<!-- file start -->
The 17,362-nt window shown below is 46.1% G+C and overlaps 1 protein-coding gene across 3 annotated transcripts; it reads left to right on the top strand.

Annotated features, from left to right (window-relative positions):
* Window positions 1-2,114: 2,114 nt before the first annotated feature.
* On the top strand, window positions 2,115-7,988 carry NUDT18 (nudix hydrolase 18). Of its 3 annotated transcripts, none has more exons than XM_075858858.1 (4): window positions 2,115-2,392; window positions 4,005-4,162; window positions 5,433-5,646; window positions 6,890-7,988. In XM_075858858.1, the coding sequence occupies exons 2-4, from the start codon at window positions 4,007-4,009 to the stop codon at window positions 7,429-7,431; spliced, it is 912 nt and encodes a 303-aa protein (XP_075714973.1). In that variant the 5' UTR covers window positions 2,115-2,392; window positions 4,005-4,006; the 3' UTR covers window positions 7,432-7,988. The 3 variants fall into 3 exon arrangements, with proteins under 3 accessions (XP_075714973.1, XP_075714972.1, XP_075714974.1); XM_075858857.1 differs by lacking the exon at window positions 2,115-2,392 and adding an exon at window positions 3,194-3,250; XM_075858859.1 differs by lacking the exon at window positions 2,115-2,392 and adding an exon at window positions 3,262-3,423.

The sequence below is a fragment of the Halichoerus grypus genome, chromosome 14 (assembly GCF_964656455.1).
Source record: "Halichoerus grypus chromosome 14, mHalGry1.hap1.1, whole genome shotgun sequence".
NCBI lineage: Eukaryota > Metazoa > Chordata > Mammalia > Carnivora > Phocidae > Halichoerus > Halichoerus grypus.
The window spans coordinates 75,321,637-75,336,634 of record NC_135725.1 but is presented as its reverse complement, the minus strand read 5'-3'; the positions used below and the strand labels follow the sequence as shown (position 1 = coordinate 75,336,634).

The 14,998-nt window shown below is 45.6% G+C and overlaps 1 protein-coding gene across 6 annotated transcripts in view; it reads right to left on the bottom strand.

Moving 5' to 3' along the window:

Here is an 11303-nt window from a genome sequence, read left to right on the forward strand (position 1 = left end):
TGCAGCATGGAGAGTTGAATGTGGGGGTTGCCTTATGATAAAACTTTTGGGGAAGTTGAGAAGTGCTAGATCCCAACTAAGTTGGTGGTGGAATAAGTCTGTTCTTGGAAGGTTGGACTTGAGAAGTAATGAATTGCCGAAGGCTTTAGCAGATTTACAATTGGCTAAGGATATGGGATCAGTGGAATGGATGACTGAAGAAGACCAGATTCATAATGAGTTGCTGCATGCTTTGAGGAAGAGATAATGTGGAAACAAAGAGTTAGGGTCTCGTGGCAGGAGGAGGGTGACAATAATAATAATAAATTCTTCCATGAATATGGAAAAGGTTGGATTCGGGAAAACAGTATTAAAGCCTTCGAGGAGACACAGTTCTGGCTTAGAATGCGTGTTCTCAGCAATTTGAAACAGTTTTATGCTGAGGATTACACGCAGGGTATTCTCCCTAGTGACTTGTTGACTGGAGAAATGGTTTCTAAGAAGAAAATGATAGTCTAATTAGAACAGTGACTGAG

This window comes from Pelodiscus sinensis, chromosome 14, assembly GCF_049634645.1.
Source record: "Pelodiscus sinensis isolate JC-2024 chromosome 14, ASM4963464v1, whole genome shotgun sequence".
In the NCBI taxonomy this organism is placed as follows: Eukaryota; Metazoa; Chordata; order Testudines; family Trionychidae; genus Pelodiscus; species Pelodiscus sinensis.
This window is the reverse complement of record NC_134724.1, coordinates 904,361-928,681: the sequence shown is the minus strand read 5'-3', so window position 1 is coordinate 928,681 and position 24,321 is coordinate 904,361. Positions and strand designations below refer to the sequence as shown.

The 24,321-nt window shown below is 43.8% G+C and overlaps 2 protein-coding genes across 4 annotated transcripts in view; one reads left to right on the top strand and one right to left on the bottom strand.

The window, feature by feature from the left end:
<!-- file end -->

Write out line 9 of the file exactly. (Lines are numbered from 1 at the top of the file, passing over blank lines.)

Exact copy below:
The 14,998-nt window shown below is 45.6% G+C and overlaps 1 protein-coding gene across 6 annotated transcripts in view; it reads right to left on the bottom strand.